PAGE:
9 “The workers who were hired about five in the afternoon came and each received a denarius. 10 So when those came who were hired first, they expected to receive more. But each one of them also received a denarius. 11 When they received it, they began to grumble against the landowner. 12 ‘These who were hired last worked only one hour,’ they said, ‘and you have made them equal to us who have borne the burden of the work and the heat of the day.’

13 “But he answered one of them, ‘I am not being unfair to you, friend. Didn’t you agree to work for a denarius? 14 Take your pay and go. I want to give the one who was hired last the same as I gave you. 15 Don’t I have the right to do what I want with my own money? Or are you envious because I am generous?’

16 “So the last will be first, and the first will be last.”

At first glance, especially to the American mind that is steeped in labor practice fairness with phrases like “equal pay for equal work,” it seems terribly unfair and unjust.

Let me give you four summary statements about what can be taken from his parable – three things to not do, followed by one big thing to do. So today, here is the first “don’t.”

Don’t look toward rewards for serving God.

To frame it as a question, “What is the true nature of your motivation for following Christ and serving God?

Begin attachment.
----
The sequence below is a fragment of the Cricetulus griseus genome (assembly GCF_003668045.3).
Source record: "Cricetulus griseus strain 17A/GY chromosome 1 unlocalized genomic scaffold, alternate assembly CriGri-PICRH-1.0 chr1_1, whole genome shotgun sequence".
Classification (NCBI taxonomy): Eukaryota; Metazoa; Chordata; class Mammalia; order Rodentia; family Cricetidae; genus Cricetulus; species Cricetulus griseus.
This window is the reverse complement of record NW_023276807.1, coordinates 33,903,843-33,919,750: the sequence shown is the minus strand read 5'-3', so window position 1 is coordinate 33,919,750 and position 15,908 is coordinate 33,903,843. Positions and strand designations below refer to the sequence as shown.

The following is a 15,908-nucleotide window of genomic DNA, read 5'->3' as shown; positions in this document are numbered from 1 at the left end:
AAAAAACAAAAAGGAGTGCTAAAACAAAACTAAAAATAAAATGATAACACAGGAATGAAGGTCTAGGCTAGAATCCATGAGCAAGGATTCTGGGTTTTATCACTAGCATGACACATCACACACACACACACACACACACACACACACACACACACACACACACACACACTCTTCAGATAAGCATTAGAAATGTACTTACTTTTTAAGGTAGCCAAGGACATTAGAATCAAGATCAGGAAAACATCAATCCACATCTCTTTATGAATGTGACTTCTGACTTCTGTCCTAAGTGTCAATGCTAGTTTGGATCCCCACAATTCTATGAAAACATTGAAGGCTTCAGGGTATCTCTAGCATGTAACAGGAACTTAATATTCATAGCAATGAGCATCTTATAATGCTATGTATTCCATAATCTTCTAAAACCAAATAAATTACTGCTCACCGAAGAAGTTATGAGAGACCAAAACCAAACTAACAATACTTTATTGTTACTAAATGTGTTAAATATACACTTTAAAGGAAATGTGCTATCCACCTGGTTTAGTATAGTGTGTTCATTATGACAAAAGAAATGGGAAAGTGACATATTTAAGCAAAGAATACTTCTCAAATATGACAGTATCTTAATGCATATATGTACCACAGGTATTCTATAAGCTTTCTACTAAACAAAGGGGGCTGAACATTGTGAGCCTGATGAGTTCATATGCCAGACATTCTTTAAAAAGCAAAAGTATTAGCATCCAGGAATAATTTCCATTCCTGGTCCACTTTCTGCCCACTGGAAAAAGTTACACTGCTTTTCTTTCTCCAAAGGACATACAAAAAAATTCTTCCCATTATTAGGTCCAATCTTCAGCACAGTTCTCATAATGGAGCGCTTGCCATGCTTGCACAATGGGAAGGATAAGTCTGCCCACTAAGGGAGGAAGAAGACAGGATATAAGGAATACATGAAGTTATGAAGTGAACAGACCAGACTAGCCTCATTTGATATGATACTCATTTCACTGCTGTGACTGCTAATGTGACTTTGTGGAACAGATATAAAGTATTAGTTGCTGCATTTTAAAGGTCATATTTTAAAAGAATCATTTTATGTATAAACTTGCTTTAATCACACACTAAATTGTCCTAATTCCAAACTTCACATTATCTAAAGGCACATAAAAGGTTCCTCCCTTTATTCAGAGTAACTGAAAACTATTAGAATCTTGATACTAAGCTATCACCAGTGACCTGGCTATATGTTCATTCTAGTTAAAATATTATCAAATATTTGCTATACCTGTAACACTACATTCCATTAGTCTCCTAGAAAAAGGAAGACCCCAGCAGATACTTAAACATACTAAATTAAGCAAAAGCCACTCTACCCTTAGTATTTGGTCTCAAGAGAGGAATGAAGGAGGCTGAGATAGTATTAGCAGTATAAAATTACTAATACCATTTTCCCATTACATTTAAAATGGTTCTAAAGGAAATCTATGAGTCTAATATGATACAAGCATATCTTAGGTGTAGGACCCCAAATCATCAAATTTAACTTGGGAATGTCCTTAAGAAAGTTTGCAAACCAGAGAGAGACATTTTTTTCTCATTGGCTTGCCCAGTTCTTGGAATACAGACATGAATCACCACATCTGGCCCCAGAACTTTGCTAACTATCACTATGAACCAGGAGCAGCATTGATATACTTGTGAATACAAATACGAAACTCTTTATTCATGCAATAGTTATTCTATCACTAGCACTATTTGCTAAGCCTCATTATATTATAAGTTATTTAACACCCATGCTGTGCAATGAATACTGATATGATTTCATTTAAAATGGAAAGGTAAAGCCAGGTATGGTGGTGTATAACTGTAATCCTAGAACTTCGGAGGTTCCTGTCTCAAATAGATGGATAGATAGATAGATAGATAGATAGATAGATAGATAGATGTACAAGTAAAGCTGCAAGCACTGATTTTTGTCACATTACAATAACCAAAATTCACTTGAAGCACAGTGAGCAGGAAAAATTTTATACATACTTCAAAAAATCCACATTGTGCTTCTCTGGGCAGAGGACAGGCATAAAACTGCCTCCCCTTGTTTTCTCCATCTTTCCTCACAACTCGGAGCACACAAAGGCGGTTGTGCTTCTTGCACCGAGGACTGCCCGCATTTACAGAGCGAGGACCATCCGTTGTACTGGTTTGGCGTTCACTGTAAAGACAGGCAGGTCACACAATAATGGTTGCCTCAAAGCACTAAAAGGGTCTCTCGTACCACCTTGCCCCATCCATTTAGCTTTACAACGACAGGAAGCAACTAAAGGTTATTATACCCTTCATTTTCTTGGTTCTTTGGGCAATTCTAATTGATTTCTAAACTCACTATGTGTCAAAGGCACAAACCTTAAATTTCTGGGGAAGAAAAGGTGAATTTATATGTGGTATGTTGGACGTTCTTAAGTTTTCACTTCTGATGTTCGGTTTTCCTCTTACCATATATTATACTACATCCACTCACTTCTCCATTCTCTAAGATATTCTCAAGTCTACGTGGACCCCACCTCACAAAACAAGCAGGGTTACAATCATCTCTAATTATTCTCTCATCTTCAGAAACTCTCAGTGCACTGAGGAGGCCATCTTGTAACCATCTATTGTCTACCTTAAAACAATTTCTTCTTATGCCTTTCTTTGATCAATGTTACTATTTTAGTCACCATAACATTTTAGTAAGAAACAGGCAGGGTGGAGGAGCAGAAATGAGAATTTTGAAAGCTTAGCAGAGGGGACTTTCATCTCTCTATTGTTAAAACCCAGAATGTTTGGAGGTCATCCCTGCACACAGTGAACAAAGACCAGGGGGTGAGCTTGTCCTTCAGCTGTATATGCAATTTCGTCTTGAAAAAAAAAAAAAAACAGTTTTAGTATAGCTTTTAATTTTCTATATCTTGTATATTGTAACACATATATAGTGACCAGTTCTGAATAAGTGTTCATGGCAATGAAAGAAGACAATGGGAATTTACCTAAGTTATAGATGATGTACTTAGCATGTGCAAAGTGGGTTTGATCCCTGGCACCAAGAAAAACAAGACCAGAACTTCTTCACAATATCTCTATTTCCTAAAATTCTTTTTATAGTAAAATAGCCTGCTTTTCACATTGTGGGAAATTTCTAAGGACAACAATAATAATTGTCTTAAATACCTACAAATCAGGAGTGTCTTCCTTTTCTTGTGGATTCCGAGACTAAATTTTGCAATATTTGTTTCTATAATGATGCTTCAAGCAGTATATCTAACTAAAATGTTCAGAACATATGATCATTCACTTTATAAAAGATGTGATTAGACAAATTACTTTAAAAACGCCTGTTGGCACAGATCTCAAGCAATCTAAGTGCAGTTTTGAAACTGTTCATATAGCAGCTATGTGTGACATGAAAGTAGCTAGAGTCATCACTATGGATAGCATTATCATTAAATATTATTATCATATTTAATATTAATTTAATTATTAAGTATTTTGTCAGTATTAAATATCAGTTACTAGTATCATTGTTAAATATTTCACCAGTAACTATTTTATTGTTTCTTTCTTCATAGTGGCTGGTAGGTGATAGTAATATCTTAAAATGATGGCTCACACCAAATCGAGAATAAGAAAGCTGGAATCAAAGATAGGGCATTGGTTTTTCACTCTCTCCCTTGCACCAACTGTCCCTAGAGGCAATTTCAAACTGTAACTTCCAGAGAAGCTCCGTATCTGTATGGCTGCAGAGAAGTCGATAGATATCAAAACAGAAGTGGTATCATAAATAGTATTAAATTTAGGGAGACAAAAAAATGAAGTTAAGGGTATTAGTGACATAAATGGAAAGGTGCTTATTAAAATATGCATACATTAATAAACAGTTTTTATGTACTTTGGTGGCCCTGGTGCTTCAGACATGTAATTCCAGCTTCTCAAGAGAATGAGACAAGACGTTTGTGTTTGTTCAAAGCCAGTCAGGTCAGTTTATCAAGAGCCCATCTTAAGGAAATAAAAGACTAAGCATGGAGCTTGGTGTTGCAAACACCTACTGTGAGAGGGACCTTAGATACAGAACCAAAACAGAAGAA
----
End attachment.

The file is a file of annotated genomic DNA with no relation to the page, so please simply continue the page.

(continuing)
We are troubled by people who only ever appear to be involved in an activity simply because of how much they can personally gain from it. To many of us who are professional sports fans, it drives us a bit crazy to see some of our favorite players take free agent contracts somewhere else because of dollars – when in one year they make more than any of us will make in a lifetime. There is no purist love for the game or the team. It is only about the reward.

So why do you serve God? Do you serve God? Why do you attend church? What motivates you at the core of your being for serving in a church or para-church ministry? Why do you give money for Christian causes? Is there any chance you do so because you believe this will obligate God to pay you back eventually?

There is a whole branch of the Christian religion out there that preaches this – often called the prosperity gospel.  It talks about giving, serving and doing as seeds that you plant so that you can get a rich harvest – certainly over there, but probably over here too (so you can send more money to the organization or preacher).